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Updates and Predictions
2002, Q1 (June 20, 2007)
By Meredith Blackwelder, Carolina Chapter Programs Manager and Vice President

Updates and Predictions
“So what’s new?” Tony asked, as we met for lunch one brisk day last month. “Well, there’s a lot going on in our local STC chapter, and I seem to have landed in the midst of it,” I said with a grin on my face.

“But I thought you considered yourself an STC lurker,” he remarked. So I started on my long explanation: “Well, yes, I admit I’ve been an STC lurker for years. But I came out of my shell and I’m serving as Programs Manager and Vice President. Without the shell, it was kindda chilly and intimidating at first, but with the help of fellow STCers, I felt at home and comfortable quickly. Next year I will be President from June 2002 to June 2003, and that shell will be long gone. Shed like snakeskin.” And we moved on to the next topic.

So went my lunch conversation. After lunch was over, I thought that I should take some time to write this article and give those whom I haven’t had lunch with the update on how our monthly programs are going and what I foresee happening next year as I become president.

First, let me say that being Programs Manager is fun. No, really, it is! I had the opportunity to listen to what other technical communicators were interested in. I spent a lot of time investigating the types of membership meeting topics the membership body wants to have and how the format of those meetings should go. You wanted more interaction, more discussion. You wanted more topics on software applications and graphics. So, we’re implementing these suggestions, and so far, the membership has responded positively. January and February’s meetings on software tools and graphic design produced wonderful turnouts, and I hope to keep that up with more program topics that were asked for: translations, usability, and balancing life, work, and STC.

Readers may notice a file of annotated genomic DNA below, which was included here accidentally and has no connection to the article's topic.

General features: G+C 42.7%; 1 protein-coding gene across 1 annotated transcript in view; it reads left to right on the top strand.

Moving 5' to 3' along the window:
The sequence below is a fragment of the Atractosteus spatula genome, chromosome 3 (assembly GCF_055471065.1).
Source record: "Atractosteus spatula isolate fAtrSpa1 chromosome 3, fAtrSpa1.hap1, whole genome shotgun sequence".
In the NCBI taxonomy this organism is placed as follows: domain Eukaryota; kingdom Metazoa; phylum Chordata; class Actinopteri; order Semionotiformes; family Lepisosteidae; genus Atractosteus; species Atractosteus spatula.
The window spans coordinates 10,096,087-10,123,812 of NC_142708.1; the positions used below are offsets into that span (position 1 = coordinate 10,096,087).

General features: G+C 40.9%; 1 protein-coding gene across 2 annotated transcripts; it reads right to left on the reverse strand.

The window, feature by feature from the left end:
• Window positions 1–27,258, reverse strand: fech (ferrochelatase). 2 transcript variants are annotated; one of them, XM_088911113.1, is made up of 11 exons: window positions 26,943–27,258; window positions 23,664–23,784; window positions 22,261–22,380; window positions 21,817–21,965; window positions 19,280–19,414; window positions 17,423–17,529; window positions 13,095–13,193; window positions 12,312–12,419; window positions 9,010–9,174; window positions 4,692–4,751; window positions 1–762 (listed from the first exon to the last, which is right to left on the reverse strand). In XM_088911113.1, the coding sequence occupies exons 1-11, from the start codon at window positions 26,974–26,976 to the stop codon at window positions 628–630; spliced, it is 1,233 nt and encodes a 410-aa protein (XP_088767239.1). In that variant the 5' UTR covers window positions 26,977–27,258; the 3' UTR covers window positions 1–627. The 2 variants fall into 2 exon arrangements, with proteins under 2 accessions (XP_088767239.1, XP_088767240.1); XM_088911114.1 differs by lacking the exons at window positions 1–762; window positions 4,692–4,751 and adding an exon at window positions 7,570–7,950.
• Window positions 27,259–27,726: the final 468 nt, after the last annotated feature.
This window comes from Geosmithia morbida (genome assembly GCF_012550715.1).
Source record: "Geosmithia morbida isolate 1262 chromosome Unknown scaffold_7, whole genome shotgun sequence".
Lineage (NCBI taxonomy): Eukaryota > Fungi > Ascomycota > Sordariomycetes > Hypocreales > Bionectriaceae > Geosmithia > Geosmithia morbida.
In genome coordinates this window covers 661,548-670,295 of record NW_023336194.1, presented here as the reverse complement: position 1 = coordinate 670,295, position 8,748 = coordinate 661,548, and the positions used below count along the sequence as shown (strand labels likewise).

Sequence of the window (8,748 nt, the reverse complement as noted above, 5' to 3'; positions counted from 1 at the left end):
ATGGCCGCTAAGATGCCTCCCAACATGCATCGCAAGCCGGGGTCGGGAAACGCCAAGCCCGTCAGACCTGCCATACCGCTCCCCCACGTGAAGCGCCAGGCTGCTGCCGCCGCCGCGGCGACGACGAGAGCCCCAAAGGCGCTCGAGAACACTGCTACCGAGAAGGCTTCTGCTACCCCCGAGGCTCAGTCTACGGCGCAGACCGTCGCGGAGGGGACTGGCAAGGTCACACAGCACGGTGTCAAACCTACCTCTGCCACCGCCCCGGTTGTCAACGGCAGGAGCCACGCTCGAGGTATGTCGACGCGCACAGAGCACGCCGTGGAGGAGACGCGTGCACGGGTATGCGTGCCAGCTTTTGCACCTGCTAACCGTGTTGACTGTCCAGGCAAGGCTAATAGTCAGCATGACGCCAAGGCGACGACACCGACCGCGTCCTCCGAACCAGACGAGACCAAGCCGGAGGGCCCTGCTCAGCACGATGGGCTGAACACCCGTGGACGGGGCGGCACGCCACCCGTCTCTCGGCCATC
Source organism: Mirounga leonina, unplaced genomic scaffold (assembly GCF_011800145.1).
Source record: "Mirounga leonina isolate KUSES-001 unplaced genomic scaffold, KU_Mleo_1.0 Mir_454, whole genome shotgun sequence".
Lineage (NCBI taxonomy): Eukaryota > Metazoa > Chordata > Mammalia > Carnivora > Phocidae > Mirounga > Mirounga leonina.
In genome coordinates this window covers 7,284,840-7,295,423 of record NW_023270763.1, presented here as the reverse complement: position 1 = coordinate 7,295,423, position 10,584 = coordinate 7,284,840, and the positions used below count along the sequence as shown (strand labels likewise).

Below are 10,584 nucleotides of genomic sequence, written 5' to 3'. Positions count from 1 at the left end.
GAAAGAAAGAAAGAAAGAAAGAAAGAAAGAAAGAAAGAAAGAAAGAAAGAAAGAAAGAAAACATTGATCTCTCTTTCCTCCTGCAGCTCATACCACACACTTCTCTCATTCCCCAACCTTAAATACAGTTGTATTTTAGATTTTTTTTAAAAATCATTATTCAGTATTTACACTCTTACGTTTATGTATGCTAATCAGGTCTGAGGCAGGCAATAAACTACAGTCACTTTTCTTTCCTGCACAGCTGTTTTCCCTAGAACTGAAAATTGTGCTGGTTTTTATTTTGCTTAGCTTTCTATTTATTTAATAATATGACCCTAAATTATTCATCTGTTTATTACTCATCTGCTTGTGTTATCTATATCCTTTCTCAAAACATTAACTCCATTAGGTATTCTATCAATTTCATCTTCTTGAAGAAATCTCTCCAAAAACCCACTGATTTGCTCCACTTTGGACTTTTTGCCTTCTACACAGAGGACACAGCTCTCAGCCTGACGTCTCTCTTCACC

By having one — or two or three or even sometimes five — of our members share their experiences through our monthly meetings, these meetings have contributed our the 2001-2002 theme of “Take it all in, give it all back.”

As president in 2002-2003, I want this theme to become second nature in our chapter, with members not thinking twice about “taking it all in” by attending our local events and “giving it all back” by presenting at meetings, volunteering for committees, and sharing professional experiences.

I’m excited to be able to offer everything I can next year to help "design the future of technical communication."
On a similar note, I’m excited to be able to offer everything I can next year to help “design the future of technical communication.” And I want to ask you to do the same. Designing the future of technical communication — in case you hadn’t read it on the national home page lately — is part of the STC mission statement.

It’s not technology that will design the future of our field, but the people in it. STC members are the ones who design the future of technical communication. STC gives us a platform on which we can design our future by learning from each other, sharing our knowledge, supporting ongoing learning, and providing professional networking. In our local chapter, I see members designing for the future by:
  • Presenting at and attending sessions of the STC Carolina Triangle Conference on Documentation (TRIDOC 2002) April 26-27, 2002
  • Networking and introducing one colleague to another at STC events
  • Learning from each other on projects such as the competition judging
  • Sharing ideas at monthly meetings in discussion groups and Q & A sessions
  • Participating in SIGs, where those sitting beside you share similar on-the-job situations and may have suggestions for problems you’re encountering

I’m psyched to wrap up this year with exciting monthly programs and start next year on a quest to help design the future of technical communication. As someone newly out of her shell, I’m open to all sorts of suggestions and advice, so if you have any to share, please don’t hesitate to call or e-mail me. We could even do lunch. End of article.

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